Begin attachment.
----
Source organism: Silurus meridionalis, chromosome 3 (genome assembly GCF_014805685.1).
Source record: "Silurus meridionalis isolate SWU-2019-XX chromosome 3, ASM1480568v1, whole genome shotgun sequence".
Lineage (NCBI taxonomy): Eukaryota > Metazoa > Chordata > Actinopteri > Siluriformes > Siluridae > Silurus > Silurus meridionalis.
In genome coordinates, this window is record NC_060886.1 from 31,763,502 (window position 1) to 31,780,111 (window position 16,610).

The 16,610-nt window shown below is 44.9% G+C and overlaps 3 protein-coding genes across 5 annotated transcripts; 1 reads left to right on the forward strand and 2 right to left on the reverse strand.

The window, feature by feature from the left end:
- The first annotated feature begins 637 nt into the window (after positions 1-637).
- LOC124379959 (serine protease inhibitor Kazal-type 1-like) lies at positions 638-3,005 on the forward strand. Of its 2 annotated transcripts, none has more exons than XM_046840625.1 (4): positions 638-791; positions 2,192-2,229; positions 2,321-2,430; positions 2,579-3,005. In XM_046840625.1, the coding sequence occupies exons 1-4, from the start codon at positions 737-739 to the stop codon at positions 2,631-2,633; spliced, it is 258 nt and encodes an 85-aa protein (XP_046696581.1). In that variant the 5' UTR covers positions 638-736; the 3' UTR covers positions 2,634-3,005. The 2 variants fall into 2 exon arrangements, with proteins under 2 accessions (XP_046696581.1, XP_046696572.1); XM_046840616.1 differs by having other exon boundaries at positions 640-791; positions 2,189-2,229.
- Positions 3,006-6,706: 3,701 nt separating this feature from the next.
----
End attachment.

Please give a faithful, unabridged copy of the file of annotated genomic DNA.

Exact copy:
Source organism: Silurus meridionalis, chromosome 3 (genome assembly GCF_014805685.1).
Source record: "Silurus meridionalis isolate SWU-2019-XX chromosome 3, ASM1480568v1, whole genome shotgun sequence".
Lineage (NCBI taxonomy): Eukaryota > Metazoa > Chordata > Actinopteri > Siluriformes > Siluridae > Silurus > Silurus meridionalis.
In genome coordinates, this window is record NC_060886.1 from 31,763,502 (window position 1) to 31,780,111 (window position 16,610).

The 16,610-nt window shown below is 44.9% G+C and overlaps 3 protein-coding genes across 5 annotated transcripts; 1 reads left to right on the forward strand and 2 right to left on the reverse strand.

The window, feature by feature from the left end:
- The first annotated feature begins 637 nt into the window (after positions 1-637).
- LOC124379959 (serine protease inhibitor Kazal-type 1-like) lies at positions 638-3,005 on the forward strand. Of its 2 annotated transcripts, none has more exons than XM_046840625.1 (4): positions 638-791; positions 2,192-2,229; positions 2,321-2,430; positions 2,579-3,005. In XM_046840625.1, the coding sequence occupies exons 1-4, from the start codon at positions 737-739 to the stop codon at positions 2,631-2,633; spliced, it is 258 nt and encodes an 85-aa protein (XP_046696581.1). In that variant the 5' UTR covers positions 638-736; the 3' UTR covers positions 2,634-3,005. The 2 variants fall into 2 exon arrangements, with proteins under 2 accessions (XP_046696581.1, XP_046696572.1); XM_046840616.1 differs by having other exon boundaries at positions 640-791; positions 2,189-2,229.
- Positions 3,006-6,706: 3,701 nt separating this feature from the next.